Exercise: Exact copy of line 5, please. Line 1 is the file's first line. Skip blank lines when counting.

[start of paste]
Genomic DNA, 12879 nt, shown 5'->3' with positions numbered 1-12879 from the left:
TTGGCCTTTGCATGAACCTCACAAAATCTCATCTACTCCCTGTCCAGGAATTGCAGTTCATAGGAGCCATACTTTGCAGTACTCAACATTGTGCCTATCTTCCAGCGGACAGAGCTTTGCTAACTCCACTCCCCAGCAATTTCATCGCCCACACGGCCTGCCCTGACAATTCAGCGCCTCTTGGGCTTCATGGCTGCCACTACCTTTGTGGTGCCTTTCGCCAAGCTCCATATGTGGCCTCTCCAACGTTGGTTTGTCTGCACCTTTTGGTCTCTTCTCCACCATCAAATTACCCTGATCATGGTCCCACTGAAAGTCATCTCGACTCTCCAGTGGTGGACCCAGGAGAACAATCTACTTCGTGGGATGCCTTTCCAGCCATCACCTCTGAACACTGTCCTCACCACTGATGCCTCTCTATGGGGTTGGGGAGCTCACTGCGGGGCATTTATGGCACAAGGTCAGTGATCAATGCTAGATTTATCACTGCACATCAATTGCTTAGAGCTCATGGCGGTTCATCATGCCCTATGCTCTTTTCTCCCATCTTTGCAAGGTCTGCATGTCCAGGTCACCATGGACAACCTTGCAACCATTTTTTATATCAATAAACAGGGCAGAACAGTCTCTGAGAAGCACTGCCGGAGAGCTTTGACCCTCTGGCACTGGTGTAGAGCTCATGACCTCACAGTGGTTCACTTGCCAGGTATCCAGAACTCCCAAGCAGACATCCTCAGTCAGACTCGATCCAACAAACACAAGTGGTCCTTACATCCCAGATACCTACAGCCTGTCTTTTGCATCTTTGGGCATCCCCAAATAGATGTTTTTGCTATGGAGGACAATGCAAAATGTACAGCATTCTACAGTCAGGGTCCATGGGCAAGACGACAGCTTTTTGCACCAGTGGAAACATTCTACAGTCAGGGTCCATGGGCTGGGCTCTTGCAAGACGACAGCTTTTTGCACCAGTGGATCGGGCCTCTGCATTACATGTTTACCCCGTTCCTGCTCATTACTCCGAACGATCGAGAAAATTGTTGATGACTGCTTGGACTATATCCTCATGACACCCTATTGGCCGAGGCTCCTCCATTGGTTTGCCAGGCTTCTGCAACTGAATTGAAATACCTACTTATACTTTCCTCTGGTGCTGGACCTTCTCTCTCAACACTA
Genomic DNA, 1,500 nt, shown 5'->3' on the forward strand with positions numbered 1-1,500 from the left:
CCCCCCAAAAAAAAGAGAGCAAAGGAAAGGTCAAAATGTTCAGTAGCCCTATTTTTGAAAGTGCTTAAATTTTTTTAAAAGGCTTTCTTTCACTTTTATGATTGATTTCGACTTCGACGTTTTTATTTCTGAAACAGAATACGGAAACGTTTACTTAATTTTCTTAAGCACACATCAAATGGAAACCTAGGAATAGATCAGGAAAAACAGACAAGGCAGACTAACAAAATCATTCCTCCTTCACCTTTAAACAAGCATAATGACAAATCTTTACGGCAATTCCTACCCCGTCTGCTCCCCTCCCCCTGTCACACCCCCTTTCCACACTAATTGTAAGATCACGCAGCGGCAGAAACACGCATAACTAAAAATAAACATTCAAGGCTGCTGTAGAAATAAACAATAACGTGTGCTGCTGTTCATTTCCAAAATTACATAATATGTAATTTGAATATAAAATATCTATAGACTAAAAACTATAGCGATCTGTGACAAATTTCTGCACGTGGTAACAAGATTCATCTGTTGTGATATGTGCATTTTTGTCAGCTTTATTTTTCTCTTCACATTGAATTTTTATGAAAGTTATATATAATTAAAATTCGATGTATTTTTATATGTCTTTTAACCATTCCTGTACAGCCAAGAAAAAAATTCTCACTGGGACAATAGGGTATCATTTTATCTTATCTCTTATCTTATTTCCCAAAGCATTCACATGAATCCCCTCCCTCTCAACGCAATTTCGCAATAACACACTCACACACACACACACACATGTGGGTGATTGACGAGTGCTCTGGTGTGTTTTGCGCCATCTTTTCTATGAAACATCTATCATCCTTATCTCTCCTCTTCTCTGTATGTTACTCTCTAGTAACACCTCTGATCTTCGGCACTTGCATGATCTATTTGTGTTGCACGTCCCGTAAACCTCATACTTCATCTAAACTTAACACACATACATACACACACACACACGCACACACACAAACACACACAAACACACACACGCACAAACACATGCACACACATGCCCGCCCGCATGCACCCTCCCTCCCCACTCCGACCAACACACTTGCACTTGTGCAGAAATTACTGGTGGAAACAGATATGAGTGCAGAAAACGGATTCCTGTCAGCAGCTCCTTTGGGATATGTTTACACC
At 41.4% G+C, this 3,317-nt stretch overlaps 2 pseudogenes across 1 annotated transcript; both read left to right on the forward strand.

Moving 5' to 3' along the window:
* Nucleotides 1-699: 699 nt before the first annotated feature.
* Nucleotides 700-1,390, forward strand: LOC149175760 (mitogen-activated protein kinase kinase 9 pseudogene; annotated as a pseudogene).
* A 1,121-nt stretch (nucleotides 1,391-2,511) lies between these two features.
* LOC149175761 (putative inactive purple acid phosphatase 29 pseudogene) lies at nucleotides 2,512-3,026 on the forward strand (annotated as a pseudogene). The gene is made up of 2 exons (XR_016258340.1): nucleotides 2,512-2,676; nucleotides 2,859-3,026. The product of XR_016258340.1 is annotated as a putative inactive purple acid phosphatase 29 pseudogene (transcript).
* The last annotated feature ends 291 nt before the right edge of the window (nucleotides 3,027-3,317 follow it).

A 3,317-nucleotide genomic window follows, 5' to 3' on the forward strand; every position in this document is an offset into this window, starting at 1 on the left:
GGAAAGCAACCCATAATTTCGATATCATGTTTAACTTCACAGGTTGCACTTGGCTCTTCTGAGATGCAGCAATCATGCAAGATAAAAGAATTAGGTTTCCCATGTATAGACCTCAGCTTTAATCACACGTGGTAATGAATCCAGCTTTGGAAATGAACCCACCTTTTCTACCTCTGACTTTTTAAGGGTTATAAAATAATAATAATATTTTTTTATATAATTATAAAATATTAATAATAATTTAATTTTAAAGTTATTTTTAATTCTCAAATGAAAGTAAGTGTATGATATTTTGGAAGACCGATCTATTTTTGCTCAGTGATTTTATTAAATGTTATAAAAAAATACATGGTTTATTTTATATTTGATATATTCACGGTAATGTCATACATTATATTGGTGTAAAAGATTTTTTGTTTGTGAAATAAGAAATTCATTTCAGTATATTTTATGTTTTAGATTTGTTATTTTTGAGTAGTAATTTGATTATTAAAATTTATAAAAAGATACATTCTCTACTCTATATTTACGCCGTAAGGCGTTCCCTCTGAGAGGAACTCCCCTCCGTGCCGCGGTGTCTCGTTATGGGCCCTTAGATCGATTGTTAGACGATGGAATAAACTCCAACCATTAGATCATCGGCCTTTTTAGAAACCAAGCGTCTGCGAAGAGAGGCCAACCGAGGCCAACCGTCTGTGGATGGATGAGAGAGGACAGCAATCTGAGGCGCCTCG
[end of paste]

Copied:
At 41.4% G+C, this 3,317-nt stretch overlaps 2 pseudogenes across 1 annotated transcript; both read left to right on the forward strand.